Cannabis and suspected fake clothes seized from Walsall's Bescot Market
Bags of cannabis and hundreds of suspected fake clothes, trainers, perfume and jewellery were seized in a pre-Christmas raid on a Walsall market.
Walsall Council’s Trading Standards team, alongside police and brand protection officers, raided the popular Bescot Market on Sunday.
Tens of thousands of pounds worth of fake goods was seized from the market, including 33 bags from one trader alone.
It is not known if the cannabis found was intended for supply or for personal use and police are now investigating.
Acting on information supplied to them, enforcement officers visited stalls where suspected criminal activity was taking place and began investigations.
At one stall seemingly selling a modest amount of hats and clothing, a man claimed to be holding the fort for the owner and said he knew nothing about the items on sale.
But as officers started finding goods they believed to be fake under the stall, the man started giving the goods away for free to passing shoppers as a “Christmas gift” to them before he left the scene.
Further checks of a van parked behind the stall revealed it belonged to the man on the stall and was packed with a range of goods.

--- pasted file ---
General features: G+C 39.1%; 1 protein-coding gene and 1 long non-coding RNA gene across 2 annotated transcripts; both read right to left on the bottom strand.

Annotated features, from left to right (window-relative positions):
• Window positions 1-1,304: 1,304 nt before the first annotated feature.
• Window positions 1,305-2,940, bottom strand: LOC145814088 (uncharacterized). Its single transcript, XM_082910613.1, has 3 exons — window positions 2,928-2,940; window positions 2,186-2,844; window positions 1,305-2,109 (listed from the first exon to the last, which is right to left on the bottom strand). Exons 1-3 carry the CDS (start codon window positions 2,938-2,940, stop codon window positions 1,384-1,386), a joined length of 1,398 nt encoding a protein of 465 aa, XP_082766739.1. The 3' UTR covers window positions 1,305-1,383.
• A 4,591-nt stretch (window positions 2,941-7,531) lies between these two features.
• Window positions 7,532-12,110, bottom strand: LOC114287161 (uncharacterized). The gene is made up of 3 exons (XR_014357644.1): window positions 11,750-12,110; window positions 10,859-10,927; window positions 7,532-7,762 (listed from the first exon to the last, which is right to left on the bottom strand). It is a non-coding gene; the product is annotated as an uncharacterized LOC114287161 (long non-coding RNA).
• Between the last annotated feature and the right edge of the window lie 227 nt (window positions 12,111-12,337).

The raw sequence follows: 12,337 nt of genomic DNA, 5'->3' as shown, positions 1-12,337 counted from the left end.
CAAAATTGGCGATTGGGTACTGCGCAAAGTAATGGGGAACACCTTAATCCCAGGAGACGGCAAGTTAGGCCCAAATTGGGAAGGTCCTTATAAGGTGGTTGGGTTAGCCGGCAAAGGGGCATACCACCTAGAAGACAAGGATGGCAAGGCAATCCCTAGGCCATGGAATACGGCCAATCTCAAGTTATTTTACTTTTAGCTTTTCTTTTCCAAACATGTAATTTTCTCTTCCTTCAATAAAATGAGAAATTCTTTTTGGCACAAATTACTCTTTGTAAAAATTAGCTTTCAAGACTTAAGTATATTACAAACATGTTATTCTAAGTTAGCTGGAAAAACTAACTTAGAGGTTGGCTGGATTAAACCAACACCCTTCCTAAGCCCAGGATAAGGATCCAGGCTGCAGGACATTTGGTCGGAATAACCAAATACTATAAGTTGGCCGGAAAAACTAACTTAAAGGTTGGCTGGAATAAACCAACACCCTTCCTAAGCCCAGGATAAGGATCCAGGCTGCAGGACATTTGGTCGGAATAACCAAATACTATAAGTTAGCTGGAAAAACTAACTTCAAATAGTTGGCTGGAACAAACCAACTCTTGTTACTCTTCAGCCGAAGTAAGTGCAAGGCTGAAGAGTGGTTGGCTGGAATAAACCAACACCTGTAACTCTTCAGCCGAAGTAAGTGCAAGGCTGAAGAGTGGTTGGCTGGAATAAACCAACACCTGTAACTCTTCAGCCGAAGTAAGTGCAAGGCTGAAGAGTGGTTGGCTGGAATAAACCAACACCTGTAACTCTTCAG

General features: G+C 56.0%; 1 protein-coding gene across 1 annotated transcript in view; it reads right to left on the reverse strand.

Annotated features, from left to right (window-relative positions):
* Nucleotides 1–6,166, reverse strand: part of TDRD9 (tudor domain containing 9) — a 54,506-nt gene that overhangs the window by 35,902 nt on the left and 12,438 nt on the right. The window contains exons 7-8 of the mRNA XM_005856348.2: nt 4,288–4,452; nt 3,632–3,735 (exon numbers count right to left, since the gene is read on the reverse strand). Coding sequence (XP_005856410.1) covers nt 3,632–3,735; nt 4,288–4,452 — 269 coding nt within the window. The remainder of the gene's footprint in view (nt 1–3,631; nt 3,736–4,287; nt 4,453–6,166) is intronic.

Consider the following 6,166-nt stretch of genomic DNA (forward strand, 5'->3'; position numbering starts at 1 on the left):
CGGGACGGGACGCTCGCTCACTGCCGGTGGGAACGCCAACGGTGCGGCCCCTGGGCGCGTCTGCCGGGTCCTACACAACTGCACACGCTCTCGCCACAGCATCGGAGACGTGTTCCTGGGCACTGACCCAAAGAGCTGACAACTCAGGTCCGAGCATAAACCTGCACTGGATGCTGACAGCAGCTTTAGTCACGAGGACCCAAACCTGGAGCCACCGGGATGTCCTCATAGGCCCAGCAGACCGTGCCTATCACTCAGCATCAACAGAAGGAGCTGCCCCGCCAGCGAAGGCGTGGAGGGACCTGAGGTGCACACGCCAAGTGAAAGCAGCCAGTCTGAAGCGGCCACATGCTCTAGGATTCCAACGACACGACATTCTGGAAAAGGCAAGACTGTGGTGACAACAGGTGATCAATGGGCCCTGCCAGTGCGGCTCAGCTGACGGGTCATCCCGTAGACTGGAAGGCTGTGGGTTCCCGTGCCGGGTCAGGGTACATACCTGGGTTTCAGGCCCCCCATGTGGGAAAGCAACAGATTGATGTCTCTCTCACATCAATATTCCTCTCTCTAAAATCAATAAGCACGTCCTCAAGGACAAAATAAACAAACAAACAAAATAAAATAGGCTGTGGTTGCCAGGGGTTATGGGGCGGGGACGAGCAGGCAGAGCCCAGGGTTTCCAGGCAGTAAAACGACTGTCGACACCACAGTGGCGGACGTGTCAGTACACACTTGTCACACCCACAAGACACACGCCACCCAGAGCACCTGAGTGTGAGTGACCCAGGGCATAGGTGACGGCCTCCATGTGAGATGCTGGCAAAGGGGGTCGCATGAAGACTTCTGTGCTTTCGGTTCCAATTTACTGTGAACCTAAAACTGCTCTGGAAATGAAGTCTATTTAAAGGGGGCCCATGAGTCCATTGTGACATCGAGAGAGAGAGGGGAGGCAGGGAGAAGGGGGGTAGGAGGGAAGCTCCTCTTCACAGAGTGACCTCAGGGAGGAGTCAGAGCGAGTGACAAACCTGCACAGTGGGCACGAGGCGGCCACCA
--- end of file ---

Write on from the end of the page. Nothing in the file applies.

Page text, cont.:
Officers seized a total of 33 bags full of clothing, perfume, jewellery and accessories bearing top designer names including Versace, Armani, Calvin Klein, Gucci, Ralph Lauren, Dior, Ugg and Louis Vitton.
Elsewhere, officers uncovered boxes of Nike and Adidas trainers which filled a further 14 bags to be taken away.
T-shirts and tops bearing the names of popular rock bands were also seized from another stall.
The teams were subject to animosity and abuse from members of the public as they carried out the raid but Lesley Jenkins, from Walsall Trading Standards, said the result fully justified their reasons for carrying out such enforcement.
She said: “I think the operation went well, considering the traders were obviously jittery before we had even arrived.
“We’ve had bigger hauls in the past but we are looking at tens of thousands of pounds worth of goods and we’ve caused disruption to criminal activity which was the main aim of the day.
“Counterfeiting is a good way of making a lot of money fast and that money gets put into more serious organised crime.
“You have links with drugs, trafficking and terrorism offences and that is something a lot of people don’t see. They see us as coming out to spoil their Christmas shopping but they don’t stop and think, ‘what does the money go into?’”
She added operations such as this were a partnership with other organisations such as the police, Bescot market operators and brand protection teams – who work on behalf of the big companies.
She said: “We couldn’t do a lot of this without their input. These days the copies are so good, it’s difficult for us to see whereas they know the minute details to tell whether it is genuine or not.”
By Gurdip Thandi
Local Democracy Reporter
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